Education

In Harlem, a Demographic Divide: The Neediest Kids Go to Public Schools, Not Charters

The real world impact of charter schools on neighboring public options.

Photo Credit: littleny / Shutterstock.com

Last month I published an OpEd in The New York Times, “Charter School Refugees,” which asked: “Is there a point at which fostering charter schools undermines traditional public schools and the children they serve?”

The OpEd looked at Harlem, where nearly a quarter of students are enrolled in charter schools, and the sizable demographic disparities between the students who attend  public schools and charter schools in that neighborhood. I argued that while “high-quality charters can be very effective at improving test scores and graduation rates…they often serve fewer poorer students and children with special needs.”

The OpEd focused on the reasons why “public open-enrollment elementary and middle schools have double, and several have triple, the proportion of special-needs kids of nearby charter schools.”

With the help of my research assistant Emma Kazaryan, I have now compiled the 2012/2013 data, published by the New York City Department of Education,** on each elementary and middle school in East Harlem into easy-to-read charts. (The city’s school map divides the neighborhood into North and South. So, we have done the same, showing the percentages of kids in poverty, with special needs and English language learners with separate charters for East Harlem North and East Harlem South.)

The data shows that the demographic disparities cut across the board. East Harlem public schools not only have disproportionate numbers of special needs kids compared to nearby charter schools…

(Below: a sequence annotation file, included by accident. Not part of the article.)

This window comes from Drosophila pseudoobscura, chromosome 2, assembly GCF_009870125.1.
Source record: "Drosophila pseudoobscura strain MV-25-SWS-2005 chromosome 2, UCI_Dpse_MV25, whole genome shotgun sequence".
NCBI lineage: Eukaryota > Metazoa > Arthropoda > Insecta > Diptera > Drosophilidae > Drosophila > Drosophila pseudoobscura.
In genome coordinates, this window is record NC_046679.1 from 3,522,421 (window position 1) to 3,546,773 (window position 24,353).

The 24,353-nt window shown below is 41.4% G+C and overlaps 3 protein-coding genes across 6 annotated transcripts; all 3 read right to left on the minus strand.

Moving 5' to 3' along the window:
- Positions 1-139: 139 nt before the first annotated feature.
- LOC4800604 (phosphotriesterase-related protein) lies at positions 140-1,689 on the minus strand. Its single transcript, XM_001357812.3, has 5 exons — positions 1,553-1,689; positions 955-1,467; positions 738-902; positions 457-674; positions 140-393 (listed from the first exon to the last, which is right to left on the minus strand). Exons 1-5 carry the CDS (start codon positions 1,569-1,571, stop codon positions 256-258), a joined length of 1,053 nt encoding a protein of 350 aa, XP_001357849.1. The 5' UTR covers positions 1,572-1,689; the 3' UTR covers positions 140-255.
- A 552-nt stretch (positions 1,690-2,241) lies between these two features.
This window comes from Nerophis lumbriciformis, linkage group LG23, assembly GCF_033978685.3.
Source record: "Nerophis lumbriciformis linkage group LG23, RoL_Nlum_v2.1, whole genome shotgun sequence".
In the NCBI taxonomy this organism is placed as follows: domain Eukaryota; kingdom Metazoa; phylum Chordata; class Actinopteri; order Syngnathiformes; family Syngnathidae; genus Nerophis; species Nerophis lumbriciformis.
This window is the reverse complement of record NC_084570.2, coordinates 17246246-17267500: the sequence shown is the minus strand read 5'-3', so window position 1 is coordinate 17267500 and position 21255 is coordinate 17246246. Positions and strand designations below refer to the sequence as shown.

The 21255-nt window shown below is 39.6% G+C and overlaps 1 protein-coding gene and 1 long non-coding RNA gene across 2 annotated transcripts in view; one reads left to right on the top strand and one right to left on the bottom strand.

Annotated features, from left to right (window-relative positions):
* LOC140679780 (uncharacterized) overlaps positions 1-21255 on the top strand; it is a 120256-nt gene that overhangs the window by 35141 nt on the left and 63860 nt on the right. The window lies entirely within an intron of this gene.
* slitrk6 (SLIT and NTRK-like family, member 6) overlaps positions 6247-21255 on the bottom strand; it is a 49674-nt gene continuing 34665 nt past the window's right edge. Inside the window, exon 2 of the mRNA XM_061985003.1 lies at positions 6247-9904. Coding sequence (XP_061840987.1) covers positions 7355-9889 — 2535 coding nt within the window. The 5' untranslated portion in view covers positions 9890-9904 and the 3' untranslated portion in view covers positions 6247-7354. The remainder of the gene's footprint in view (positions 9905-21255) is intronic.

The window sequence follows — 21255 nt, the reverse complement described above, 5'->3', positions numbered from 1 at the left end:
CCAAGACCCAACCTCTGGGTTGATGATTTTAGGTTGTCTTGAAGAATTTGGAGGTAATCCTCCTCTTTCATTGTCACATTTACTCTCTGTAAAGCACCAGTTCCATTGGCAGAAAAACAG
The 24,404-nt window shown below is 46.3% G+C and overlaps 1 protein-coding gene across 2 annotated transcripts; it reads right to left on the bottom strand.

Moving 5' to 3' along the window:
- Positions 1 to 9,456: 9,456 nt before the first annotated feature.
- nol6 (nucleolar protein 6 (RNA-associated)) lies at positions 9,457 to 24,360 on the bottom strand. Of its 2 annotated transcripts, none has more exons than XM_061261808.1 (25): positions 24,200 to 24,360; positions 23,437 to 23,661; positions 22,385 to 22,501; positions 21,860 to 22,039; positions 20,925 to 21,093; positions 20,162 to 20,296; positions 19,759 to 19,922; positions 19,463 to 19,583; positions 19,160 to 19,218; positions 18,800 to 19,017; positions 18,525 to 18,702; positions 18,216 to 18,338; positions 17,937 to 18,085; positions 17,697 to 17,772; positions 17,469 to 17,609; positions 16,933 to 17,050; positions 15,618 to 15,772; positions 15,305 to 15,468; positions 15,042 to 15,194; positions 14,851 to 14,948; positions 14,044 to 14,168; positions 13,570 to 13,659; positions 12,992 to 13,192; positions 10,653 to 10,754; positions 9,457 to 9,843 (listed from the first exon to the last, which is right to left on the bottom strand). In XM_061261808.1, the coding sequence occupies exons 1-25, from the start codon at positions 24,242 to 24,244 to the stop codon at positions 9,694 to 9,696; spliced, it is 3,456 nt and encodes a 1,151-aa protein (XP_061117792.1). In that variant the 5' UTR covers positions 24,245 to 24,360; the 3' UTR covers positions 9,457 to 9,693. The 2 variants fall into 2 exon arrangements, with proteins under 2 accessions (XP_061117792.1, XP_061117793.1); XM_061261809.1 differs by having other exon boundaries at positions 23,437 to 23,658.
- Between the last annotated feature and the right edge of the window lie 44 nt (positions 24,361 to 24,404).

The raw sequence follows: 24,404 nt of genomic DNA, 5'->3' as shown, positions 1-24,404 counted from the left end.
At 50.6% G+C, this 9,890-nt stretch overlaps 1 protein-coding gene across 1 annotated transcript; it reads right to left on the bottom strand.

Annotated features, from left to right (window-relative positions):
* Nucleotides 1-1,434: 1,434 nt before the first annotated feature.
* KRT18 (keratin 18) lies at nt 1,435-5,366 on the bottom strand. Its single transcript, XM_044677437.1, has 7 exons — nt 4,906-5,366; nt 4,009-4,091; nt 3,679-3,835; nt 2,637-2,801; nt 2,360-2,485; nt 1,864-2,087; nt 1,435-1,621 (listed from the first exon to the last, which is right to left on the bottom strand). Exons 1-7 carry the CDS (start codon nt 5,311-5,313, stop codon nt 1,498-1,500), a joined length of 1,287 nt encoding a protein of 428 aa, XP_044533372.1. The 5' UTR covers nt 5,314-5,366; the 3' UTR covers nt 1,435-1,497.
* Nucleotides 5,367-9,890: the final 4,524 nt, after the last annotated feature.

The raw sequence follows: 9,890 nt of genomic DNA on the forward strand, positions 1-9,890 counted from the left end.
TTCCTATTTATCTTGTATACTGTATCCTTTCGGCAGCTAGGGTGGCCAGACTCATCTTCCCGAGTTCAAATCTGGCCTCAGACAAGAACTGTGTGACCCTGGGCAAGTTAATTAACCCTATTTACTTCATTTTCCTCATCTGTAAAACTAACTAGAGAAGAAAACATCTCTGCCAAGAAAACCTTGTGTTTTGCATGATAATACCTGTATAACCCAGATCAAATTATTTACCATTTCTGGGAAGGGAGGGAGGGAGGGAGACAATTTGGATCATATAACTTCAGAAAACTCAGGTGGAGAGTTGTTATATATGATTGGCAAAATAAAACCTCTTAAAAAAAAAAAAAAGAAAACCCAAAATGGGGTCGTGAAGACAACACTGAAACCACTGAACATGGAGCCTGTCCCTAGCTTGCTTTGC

…the kids in public schools are much poorer than those in neighboring charter schools:

And East Harlem public schools have much higher percentages of English language learners than do their charter-school counterparts:

Most of the traditional public schools with relatively low levels of poverty and special needs, including Tag Young Scholars and Manhattan East School for Arts and Academics in East Harlem South, are selective schools. Meanwhile, the disproportionate levels of poverty and special needs, as well as the high percentage of English language learners, at most East Harlem public schools are undoubtedly influenced by the landscape in neighboring Central Harlem where more than half the schools are charters.

My OpEd was written in response to new New York State legislation, spearheaded by Gov. Cuomo, that virtually guarantees charter schools in New York City access to space, either in already crowded public school buildings or in rented spaces largely paid for by the city. I concluded: “If charter schools are allowed to push out existing public schools, they should, at the very least, be subject to the same accountability measures for enrollment, attrition and disciplinary procedures, to ensure that the neediest students are being treated fairly…We should not allow policy makers to enshrine a two-tier system in which the neediest children are left behind.”
 

** To see the Progress Report data for each school, click on the area of the map you are interested in–for example, upper Manhattan. Then click on the neighborhood. Then click on the school and select “statistics.

Andrea Gabor is the Bloomberg Professor of Business Journalism at Baruch College/CUNY. Her website is: www.andreagabor.com